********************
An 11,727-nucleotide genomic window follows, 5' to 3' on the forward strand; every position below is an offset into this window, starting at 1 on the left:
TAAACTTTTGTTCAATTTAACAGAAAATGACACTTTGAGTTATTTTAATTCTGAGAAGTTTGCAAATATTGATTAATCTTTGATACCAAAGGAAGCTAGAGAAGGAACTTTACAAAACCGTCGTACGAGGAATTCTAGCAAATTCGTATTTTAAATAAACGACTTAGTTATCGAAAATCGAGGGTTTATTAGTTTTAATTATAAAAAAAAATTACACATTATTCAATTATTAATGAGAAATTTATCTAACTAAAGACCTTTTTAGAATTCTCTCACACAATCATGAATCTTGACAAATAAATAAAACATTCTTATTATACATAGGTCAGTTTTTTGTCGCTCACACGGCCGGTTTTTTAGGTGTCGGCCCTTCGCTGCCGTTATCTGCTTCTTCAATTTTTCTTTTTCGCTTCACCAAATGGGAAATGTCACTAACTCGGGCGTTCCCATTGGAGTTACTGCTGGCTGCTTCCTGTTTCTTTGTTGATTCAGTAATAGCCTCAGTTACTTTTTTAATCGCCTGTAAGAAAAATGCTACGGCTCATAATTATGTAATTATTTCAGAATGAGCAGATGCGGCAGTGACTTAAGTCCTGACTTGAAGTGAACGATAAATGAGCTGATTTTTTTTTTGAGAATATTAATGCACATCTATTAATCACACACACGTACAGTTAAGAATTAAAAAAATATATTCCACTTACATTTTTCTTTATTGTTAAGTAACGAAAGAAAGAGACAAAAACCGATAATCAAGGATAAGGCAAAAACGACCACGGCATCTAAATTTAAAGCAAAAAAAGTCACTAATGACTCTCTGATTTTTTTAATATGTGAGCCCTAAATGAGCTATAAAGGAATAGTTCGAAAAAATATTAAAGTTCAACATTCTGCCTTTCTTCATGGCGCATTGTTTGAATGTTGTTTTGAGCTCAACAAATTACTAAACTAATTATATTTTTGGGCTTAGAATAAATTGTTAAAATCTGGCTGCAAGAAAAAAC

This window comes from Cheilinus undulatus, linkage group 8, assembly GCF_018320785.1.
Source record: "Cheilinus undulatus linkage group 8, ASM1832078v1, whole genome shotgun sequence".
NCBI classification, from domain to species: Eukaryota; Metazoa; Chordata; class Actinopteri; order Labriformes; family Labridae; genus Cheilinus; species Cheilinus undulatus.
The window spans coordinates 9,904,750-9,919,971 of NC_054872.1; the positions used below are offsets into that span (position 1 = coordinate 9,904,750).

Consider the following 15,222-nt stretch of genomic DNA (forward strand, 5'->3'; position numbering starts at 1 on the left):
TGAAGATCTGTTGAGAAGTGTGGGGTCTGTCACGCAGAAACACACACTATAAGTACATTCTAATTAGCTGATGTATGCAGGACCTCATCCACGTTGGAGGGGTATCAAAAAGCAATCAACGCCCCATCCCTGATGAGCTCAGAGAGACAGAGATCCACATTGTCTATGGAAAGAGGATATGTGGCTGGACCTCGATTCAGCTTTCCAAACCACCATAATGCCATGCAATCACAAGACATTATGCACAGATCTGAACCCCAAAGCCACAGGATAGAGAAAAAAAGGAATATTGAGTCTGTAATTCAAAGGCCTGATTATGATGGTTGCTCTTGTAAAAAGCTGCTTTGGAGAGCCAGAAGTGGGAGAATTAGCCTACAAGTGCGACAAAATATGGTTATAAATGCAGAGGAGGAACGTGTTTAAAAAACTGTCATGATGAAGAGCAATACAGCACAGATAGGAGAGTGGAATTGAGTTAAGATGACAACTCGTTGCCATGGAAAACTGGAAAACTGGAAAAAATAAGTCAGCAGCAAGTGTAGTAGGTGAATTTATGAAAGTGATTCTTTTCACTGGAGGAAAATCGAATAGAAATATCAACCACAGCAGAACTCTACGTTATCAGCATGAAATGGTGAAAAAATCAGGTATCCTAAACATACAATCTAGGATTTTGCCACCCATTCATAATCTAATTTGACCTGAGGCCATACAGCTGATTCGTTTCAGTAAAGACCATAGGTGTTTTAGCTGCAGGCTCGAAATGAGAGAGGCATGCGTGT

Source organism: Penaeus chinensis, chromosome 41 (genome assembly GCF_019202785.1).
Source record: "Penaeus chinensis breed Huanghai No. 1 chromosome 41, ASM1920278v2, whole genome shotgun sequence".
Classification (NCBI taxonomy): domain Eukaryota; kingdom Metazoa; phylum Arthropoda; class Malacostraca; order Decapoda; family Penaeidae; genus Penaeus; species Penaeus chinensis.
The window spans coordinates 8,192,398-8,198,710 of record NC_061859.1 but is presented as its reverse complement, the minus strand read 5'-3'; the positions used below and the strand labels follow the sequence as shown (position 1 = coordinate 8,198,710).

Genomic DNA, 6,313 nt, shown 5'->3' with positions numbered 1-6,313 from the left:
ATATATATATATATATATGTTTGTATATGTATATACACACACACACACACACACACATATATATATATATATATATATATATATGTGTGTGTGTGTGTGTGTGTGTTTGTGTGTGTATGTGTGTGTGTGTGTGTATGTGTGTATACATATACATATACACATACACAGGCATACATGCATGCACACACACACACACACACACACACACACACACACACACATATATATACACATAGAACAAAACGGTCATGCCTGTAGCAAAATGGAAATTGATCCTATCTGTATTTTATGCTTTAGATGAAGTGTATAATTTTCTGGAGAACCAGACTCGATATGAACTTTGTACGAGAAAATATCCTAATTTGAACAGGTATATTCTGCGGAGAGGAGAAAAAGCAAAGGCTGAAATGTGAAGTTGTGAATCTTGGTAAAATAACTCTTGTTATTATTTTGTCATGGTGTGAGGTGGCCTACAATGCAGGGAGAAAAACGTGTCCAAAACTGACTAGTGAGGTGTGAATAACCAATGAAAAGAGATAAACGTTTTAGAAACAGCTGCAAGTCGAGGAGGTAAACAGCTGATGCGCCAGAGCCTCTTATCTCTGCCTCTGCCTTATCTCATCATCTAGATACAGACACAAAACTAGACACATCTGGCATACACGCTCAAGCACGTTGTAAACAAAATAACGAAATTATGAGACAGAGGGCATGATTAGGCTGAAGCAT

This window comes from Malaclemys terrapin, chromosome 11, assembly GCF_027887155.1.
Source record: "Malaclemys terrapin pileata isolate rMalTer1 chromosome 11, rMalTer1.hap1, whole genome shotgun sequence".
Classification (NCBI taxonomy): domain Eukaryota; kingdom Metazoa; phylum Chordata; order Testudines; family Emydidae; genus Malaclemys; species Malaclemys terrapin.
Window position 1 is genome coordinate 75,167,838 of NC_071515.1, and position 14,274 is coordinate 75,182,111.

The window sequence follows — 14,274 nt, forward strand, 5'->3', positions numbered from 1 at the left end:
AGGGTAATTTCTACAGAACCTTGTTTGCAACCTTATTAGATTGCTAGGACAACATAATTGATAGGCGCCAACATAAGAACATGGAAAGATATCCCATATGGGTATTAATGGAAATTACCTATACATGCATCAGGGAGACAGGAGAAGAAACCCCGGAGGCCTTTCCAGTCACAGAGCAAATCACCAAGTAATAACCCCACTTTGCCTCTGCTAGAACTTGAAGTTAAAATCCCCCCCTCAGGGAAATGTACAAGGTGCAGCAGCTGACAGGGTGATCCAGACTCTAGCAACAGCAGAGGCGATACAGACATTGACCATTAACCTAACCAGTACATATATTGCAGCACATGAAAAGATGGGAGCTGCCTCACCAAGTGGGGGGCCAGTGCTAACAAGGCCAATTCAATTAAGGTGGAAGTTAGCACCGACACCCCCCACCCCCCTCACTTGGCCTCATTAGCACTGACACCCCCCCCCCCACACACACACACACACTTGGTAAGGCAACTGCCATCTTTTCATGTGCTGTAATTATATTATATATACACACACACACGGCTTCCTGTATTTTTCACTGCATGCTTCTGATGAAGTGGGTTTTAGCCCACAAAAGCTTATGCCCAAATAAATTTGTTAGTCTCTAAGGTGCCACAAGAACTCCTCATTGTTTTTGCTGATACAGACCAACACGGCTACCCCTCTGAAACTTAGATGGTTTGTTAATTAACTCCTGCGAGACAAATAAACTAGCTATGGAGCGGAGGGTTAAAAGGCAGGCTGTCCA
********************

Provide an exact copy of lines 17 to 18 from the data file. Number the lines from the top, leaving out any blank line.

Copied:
Classification (NCBI taxonomy): domain Eukaryota; kingdom Metazoa; phylum Chordata; order Testudines; family Emydidae; genus Malaclemys; species Malaclemys terrapin.
Window position 1 is genome coordinate 75,167,838 of NC_071515.1, and position 14,274 is coordinate 75,182,111.